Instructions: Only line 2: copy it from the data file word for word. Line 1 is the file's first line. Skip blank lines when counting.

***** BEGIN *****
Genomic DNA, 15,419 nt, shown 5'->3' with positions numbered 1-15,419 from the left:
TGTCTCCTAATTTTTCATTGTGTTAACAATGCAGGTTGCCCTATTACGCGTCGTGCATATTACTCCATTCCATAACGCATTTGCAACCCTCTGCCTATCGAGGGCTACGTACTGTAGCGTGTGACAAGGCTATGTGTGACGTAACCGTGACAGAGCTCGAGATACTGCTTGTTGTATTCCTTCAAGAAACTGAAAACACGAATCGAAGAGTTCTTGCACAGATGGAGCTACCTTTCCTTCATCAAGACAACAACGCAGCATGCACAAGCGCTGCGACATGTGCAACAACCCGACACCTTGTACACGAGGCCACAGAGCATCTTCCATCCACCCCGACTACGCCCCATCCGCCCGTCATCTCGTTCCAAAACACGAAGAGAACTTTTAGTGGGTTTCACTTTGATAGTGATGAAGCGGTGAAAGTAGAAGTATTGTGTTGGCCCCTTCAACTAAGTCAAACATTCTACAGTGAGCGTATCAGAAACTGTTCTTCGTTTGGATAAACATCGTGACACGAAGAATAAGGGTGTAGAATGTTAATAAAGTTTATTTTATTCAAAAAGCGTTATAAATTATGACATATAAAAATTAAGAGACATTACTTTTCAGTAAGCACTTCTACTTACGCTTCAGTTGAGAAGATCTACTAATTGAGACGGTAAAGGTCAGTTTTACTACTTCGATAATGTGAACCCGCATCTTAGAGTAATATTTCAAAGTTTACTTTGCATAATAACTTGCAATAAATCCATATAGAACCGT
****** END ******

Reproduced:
TGTCTCCTAATTTTTCATTGTGTTAACAATGCAGGTTGCCCTATTACGCGTCGTGCATATTACTCCATTCCATAACGCATTTGCAACCCTCTGCCTATCGAGGGCTACGTACTGTAGCGTGTGACAAGGCTATGTGTGACGTAACCGTGACAGAGCTCGAGATACTGCTTGTTGTATTCCTTCAAGAAACTGAAAACACGAATCGAAGAGTTCTTGCACAGATGGAGCTACCTTTCCTTCATCAAGACAACAACGCAGCATGCACAAGCGCTGCGACATGTGCAACAACCCGACACCTTGTACACGAGGCCACAGAGCATCTTCCATCCACCCCGACTACGCCCCATCCGCCCGTCATCTCGTTCCAAAACACGAAGAGAACTTTTAGTGGGTTTCACTTTGATAGTGATGAAGCGGTGAAAGTAGAAGTATTGTGTTGGCCCCTTCAACTAAGTCAAACATTCTACAGTGAGCGTATCAGAAACTGTTCTTCGTTTGGATAAACATCGTGACACGAAGAATAAGGGTGTAGAATGTTAATAAAGTTTATTTTATTCAAAAAGCGTTATAAATTATGACATATAAAAATTAAGAGACATTACTTTTCAGTAAGCACTTCTACTTACGCTTCAGTTGAGAAGATCTACTAATTGAGACGGTAAAGGTCAGTTTTACTACTTCGATAATGTGAACCCGCATCTTAGAGTAATATTTCAAAGTTTACTTTGCATAATAACTTGCAATAAATCCATATAGAACCGT